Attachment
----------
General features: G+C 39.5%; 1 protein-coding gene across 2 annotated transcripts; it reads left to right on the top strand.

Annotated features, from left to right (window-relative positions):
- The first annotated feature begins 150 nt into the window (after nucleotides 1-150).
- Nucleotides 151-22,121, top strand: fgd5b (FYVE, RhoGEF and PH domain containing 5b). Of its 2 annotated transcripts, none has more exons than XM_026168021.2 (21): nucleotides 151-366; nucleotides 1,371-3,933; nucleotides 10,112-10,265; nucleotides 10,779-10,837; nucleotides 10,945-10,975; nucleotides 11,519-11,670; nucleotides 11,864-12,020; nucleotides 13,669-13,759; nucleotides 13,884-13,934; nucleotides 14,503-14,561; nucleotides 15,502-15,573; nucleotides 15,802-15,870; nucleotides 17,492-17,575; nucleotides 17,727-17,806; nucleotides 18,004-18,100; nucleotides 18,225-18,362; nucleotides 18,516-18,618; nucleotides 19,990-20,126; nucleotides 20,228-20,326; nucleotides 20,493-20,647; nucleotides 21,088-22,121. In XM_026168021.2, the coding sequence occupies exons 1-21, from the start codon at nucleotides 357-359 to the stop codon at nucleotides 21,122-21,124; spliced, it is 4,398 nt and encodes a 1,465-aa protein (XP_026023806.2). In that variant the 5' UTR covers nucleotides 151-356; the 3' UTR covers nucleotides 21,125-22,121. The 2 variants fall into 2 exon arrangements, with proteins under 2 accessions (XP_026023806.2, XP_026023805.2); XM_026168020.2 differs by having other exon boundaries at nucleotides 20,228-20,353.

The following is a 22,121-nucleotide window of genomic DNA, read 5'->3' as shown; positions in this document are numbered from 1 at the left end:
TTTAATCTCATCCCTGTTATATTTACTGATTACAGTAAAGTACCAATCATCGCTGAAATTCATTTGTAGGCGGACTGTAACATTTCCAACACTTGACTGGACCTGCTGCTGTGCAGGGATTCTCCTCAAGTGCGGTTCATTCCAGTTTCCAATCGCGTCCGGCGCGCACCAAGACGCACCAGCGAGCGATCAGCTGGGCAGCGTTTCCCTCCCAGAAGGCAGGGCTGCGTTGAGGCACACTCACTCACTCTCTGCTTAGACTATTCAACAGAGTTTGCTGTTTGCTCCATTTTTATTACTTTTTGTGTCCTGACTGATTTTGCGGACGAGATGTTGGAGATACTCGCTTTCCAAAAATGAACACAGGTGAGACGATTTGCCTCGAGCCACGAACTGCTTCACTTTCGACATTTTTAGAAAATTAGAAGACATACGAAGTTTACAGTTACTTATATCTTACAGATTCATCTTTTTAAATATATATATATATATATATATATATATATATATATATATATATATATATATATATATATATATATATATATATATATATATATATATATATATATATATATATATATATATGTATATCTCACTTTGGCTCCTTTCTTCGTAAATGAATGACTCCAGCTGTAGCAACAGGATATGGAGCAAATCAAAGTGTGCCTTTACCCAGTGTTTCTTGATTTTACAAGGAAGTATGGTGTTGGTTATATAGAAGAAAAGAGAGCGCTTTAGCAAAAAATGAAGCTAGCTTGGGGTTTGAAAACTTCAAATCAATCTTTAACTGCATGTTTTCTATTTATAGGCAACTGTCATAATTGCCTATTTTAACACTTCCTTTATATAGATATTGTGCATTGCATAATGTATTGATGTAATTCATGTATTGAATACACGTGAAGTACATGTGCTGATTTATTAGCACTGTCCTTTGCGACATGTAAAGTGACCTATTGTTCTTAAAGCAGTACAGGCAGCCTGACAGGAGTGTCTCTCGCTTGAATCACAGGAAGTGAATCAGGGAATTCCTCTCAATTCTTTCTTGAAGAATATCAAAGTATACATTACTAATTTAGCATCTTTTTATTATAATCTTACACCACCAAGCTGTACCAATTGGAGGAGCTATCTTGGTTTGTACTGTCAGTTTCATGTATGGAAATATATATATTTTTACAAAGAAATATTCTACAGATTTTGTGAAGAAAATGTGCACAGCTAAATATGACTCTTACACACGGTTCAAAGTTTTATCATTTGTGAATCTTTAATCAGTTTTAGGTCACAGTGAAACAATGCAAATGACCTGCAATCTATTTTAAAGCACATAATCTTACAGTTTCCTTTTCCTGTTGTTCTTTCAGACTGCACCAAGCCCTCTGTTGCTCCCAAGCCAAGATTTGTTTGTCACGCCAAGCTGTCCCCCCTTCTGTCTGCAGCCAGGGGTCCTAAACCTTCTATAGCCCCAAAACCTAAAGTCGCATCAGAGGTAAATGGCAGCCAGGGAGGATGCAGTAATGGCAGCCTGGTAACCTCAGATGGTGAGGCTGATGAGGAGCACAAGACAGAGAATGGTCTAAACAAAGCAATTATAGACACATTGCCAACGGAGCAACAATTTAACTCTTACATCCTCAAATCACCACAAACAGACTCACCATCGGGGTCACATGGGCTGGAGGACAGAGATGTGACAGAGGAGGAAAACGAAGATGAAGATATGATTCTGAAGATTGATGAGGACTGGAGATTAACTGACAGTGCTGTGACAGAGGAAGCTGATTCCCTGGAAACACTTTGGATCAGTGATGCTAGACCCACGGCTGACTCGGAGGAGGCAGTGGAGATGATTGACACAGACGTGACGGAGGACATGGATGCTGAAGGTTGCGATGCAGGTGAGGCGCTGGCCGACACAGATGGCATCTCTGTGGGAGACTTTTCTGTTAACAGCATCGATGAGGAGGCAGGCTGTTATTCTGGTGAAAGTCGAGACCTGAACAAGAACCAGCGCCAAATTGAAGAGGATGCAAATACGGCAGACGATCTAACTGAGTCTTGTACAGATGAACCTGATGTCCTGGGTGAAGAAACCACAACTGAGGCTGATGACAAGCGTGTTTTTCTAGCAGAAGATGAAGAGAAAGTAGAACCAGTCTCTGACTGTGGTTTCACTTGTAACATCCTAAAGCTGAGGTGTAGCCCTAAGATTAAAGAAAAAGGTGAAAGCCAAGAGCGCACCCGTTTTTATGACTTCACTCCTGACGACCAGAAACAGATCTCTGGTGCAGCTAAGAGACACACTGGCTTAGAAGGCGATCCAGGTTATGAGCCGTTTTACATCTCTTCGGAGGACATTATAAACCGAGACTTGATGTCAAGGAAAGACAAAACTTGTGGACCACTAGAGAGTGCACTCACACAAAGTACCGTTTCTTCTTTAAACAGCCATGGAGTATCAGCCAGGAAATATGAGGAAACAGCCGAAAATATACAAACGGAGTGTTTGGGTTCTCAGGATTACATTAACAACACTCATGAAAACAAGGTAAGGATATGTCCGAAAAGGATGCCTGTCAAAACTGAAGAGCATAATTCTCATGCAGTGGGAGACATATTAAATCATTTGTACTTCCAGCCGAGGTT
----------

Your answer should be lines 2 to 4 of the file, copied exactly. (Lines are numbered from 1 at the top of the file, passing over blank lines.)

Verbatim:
Annotated features, from left to right (window-relative positions):
- The first annotated feature begins 150 nt into the window (after nucleotides 1-150).
- Nucleotides 151-22,121, top strand: fgd5b (FYVE, RhoGEF and PH domain containing 5b). Of its 2 annotated transcripts, none has more exons than XM_026168021.2 (21): nucleotides 151-366; nucleotides 1,371-3,933; nucleotides 10,112-10,265; nucleotides 10,779-10,837; nucleotides 10,945-10,975; nucleotides 11,519-11,670; nucleotides 11,864-12,020; nucleotides 13,669-13,759; nucleotides 13,884-13,934; nucleotides 14,503-14,561; nucleotides 15,502-15,573; nucleotides 15,802-15,870; nucleotides 17,492-17,575; nucleotides 17,727-17,806; nucleotides 18,004-18,100; nucleotides 18,225-18,362; nucleotides 18,516-18,618; nucleotides 19,990-20,126; nucleotides 20,228-20,326; nucleotides 20,493-20,647; nucleotides 21,088-22,121. In XM_026168021.2, the coding sequence occupies exons 1-21, from the start codon at nucleotides 357-359 to the stop codon at nucleotides 21,122-21,124; spliced, it is 4,398 nt and encodes a 1,465-aa protein (XP_026023806.2). In that variant the 5' UTR covers nucleotides 151-356; the 3' UTR covers nucleotides 21,125-22,121. The 2 variants fall into 2 exon arrangements, with proteins under 2 accessions (XP_026023806.2, XP_026023805.2); XM_026168020.2 differs by having other exon boundaries at nucleotides 20,228-20,353.